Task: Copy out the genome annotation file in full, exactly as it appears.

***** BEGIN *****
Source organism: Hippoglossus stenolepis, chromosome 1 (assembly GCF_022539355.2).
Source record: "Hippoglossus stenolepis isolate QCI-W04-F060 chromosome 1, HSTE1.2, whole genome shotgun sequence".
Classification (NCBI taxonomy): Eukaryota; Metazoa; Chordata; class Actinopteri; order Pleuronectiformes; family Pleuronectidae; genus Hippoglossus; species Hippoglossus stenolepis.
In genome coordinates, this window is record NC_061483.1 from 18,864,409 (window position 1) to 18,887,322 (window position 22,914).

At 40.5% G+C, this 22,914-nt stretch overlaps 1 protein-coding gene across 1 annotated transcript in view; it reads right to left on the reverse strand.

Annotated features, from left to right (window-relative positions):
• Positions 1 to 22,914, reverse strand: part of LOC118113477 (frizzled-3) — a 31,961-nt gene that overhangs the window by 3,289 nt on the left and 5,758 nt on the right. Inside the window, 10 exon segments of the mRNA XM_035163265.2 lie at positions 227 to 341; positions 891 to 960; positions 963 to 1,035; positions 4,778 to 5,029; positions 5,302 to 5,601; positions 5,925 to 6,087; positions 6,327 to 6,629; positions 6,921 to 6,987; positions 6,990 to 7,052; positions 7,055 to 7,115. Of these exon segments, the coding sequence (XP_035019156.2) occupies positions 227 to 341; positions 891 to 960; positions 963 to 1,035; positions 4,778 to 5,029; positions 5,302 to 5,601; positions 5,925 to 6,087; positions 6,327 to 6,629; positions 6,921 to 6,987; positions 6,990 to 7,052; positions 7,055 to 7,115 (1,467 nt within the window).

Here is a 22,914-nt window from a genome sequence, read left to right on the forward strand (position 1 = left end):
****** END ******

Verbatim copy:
Source organism: Hippoglossus stenolepis, chromosome 1 (assembly GCF_022539355.2).
Source record: "Hippoglossus stenolepis isolate QCI-W04-F060 chromosome 1, HSTE1.2, whole genome shotgun sequence".
Classification (NCBI taxonomy): Eukaryota; Metazoa; Chordata; class Actinopteri; order Pleuronectiformes; family Pleuronectidae; genus Hippoglossus; species Hippoglossus stenolepis.
In genome coordinates, this window is record NC_061483.1 from 18,864,409 (window position 1) to 18,887,322 (window position 22,914).

At 40.5% G+C, this 22,914-nt stretch overlaps 1 protein-coding gene across 1 annotated transcript in view; it reads right to left on the reverse strand.

Annotated features, from left to right (window-relative positions):
• Positions 1 to 22,914, reverse strand: part of LOC118113477 (frizzled-3) — a 31,961-nt gene that overhangs the window by 3,289 nt on the left and 5,758 nt on the right. Inside the window, 10 exon segments of the mRNA XM_035163265.2 lie at positions 227 to 341; positions 891 to 960; positions 963 to 1,035; positions 4,778 to 5,029; positions 5,302 to 5,601; positions 5,925 to 6,087; positions 6,327 to 6,629; positions 6,921 to 6,987; positions 6,990 to 7,052; positions 7,055 to 7,115. Of these exon segments, the coding sequence (XP_035019156.2) occupies positions 227 to 341; positions 891 to 960; positions 963 to 1,035; positions 4,778 to 5,029; positions 5,302 to 5,601; positions 5,925 to 6,087; positions 6,327 to 6,629; positions 6,921 to 6,987; positions 6,990 to 7,052; positions 7,055 to 7,115 (1,467 nt within the window).

Here is a 22,914-nt window from a genome sequence, read left to right on the forward strand (position 1 = left end):